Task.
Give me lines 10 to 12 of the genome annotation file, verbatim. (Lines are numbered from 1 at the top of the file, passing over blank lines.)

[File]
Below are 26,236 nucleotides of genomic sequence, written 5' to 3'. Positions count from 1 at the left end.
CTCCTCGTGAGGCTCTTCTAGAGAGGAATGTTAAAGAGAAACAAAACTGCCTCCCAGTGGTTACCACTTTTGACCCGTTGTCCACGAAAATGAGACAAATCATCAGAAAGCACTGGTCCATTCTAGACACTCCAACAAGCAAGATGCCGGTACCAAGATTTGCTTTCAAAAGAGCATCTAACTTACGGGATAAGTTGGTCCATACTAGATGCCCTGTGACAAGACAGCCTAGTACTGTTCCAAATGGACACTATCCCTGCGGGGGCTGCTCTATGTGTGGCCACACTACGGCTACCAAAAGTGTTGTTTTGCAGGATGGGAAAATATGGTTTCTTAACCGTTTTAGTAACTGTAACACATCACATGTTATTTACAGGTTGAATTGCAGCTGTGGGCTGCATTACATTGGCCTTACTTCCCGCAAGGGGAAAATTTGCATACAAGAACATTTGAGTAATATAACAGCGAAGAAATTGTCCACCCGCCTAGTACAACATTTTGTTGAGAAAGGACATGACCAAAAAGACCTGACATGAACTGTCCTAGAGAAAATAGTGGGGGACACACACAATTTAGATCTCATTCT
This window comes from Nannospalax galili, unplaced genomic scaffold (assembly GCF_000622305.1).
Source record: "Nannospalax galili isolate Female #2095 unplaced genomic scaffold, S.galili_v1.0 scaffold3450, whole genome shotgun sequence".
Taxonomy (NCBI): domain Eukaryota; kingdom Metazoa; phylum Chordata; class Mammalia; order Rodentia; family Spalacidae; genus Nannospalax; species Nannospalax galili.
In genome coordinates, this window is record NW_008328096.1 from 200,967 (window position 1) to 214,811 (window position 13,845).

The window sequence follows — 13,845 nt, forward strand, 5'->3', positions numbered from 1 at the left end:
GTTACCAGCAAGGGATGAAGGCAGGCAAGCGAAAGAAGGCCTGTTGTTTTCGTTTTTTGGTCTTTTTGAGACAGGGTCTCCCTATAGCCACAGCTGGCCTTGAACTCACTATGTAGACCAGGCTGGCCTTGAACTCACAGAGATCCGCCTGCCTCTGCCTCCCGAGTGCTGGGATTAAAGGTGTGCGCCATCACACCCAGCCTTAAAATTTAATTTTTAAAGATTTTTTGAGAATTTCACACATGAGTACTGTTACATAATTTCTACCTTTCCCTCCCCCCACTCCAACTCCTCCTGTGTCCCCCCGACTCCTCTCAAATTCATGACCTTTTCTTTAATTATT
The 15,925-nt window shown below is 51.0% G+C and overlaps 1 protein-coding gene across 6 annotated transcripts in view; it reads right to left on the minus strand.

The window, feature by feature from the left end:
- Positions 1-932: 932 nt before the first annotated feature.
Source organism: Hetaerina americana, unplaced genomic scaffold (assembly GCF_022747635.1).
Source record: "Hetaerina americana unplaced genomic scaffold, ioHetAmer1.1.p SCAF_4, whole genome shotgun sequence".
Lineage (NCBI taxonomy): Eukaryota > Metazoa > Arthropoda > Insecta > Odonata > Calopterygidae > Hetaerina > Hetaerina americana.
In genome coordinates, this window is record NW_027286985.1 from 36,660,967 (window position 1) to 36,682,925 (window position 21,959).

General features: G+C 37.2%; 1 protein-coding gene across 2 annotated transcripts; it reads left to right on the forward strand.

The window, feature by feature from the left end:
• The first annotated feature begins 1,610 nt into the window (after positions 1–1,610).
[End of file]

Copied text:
The window, feature by feature from the left end:
- Positions 1-932: 932 nt before the first annotated feature.
Source organism: Hetaerina americana, unplaced genomic scaffold (assembly GCF_022747635.1).